This strikes me as a natural result of a crowded primary field. To win the party nomination, candidates need to appeal to the enthusiastic base—which is almost always more ideological than the mainstream of the party, much less uncommitted voters who decide general elections.
Further, while I agree that the Sanders-Warren position (single-payer with the elimination of private carriers altogether) is an extreme one, it’s not the position that’s been leading the field since the campaign began. (A point Chait himself acknowledges; indeed, it’s a premise of the piece.)
“Responding to a Democratic electorate that has been radicalized by Donald Trump and is still smarting from the 2008 recession, Warren and Sanders have yanked the conversation — and the party — sharply to the left,” exults The Nation‘s Jeet Heer, treating the premise that Democratic voters demand a leftward tilt as so self-evident he needn’t bother substantiating it. “Politicians often deemed moderate such as Pete Buttigieg and Kamala Harris have joined the policy arms race, with candidates trying to top one another with their competing plans to remake America.”
The metaphor “policy arms race,” which he borrows from Paul Waldman, is worth lingering over. An arms race is a dynamic in which competitors are forced to devote more of their resources to defense lest they fall behind. It is a negative-sum dynamic, in which both sides are trapped into harmful behavior. Even hawks like Eisenhower, Nixon, and Reagan recognized the inherent dangers of an arms race.
I’m not sold on the analogy, to be honest. I see the various policy proposals more as signaling than anything else. Absent a wave election that gives Democrats the White House and a strong majority in the Senate, none of the more radical plans will actually be passed into law. Even if the fillibuster were removed altogether, Senators in swing states—let alone traditionally red states—are unlikely to vote to eliminate private insurance. But I suppose it’s possible that the candidates themselves and their most ardent supporters believe otherwise.
Regardless, Chait circles back to his opening fear:
. . . Biden’s supporters have a positive appreciation for compromise and pluralism, designing policies that appeal to wide social and economic swaths of the country, rather than those that draw sharp cleavages between winners and losers.
But if Biden has this ideological territory to himself, it raises the possibility he could win the nomination simply because his opponents abandoned the field. What if all his major competition raced to the left, succumbing to the fashionable delusion that the party rank and file demanded a Bernie-like nominee? And what if the only self-styled moderates in the race (Michael Bennet, Amy Klobuchar, John Hickenlooper, and so on) lacked the name recognition to mount a credible challenge?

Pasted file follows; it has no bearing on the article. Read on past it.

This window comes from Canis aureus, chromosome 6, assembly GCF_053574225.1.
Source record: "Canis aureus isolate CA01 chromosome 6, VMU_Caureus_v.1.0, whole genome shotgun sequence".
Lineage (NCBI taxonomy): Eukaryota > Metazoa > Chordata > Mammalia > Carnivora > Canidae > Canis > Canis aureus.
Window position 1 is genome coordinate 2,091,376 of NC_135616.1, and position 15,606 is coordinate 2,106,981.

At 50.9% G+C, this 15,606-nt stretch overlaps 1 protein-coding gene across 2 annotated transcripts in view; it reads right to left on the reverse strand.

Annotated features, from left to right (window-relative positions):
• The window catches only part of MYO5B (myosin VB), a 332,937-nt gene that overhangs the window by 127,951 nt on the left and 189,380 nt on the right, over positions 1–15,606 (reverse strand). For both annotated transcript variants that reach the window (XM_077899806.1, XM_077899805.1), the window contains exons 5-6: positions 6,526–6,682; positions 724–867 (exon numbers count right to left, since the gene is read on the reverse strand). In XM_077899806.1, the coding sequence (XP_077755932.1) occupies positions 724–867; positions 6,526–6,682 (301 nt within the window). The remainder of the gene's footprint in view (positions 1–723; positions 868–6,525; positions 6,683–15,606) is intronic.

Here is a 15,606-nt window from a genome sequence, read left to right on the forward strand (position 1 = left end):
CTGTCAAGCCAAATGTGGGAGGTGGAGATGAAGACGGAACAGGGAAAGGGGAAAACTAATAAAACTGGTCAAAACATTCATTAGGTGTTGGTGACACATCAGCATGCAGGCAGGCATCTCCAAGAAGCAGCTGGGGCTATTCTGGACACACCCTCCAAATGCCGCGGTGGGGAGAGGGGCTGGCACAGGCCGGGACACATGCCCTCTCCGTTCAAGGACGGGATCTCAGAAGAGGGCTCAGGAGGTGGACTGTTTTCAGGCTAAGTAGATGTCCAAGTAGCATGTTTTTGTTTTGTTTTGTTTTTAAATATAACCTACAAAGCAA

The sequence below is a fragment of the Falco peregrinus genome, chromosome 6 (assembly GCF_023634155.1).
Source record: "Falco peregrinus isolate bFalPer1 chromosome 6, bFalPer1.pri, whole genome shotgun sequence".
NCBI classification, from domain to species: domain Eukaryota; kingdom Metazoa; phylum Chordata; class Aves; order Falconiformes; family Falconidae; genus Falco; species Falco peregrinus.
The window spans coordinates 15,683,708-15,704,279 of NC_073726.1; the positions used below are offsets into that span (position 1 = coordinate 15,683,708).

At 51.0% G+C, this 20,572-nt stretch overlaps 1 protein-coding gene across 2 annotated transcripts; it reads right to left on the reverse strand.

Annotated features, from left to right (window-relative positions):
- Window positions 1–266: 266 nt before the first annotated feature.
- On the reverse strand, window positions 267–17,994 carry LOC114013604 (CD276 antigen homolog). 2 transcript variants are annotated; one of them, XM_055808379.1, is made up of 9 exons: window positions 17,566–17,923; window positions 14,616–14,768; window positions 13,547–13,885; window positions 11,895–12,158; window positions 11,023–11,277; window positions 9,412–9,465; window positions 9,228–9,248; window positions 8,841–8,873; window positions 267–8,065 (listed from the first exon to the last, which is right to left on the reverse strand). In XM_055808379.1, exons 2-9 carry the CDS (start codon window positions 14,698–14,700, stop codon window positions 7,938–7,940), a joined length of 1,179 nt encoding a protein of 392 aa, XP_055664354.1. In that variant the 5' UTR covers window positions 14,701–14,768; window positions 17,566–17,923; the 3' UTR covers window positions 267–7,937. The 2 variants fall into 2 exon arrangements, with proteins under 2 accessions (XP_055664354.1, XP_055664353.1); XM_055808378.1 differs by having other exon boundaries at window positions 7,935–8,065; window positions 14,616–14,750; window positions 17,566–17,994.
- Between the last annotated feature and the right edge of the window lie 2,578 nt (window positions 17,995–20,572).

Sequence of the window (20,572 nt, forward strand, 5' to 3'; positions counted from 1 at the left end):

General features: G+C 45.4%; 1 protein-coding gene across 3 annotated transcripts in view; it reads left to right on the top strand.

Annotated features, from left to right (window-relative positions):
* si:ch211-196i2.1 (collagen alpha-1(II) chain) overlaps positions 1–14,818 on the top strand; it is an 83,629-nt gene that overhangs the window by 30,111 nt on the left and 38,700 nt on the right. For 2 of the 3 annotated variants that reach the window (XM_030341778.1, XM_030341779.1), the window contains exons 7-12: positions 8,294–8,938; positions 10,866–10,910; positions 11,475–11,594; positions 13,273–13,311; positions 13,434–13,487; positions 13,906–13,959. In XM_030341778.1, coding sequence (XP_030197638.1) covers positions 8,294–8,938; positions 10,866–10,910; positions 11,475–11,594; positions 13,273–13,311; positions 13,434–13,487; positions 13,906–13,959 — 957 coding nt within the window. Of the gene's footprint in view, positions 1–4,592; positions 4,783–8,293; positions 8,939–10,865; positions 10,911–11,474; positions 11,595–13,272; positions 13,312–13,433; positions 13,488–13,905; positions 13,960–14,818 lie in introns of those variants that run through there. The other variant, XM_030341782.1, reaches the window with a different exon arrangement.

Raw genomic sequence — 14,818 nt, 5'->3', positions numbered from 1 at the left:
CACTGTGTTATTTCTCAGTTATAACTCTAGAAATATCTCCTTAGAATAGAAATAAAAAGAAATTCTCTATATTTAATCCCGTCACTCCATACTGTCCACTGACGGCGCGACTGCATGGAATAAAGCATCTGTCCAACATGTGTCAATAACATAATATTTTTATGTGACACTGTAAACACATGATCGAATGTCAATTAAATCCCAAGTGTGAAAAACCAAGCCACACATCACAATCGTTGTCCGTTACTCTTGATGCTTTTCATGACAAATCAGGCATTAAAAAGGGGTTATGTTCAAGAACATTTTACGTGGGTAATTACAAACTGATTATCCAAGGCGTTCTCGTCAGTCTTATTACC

That’s a distinct possibility. Then again, it’s ever thus. Parties often fail to nominate their best general election candidate. And Bennet, Klobuchar, Hickenlooper were never going to be the nominee. Ditto Gillibrand or Andrew Yang, who were vying for the Progressive vote.
Indeed, two candidates seem to have realized this problem. Kamala Harris and Cory Booker have dropped out of the left-wing arms race and begun positioning themselves as heirs to the Obama style of optimism and uplift. But it’s already getting late, and each candidate has already devoted most of the time between their launch and the Iowa caucuses trying to avoid getting dragged on Twitter. What’s more, the fact that both Harris and Booker are trying to squeeze into the same political space increases the probability that neither will achieve escape velocity.
Again, I’m dubious that Twitter was that much of a factor in Harris or Booker’s positioning. And, frankly, the fact that they’re still scrambling to position themselves ideologically is likely evidence that they weren’t ready to grab the brass ring this go-around.
As a moderate who doesn’t have a home in either political party these days, I feel Chait’s pain. I’d prefer a candidate in their 50s rather than their 70s. I’d prefer someone closer to me ideologically.
I’m intrigued by the likes of Pete Buttigieg and Andrew Yang. But neither is going to get the nomination. And, frankly, despite their intellect and energy, neither has the preparation to be President.
As the race stands now, it’s Biden’s to lose. Warren seems best positioned to take the baton if he continues to stumble. They’re both smart, decent, and likable. I prefer Biden in terms of preparation, ideology, and temperament. I prefer Warren in terms of energy. Either would be a drastic improvement over Trump.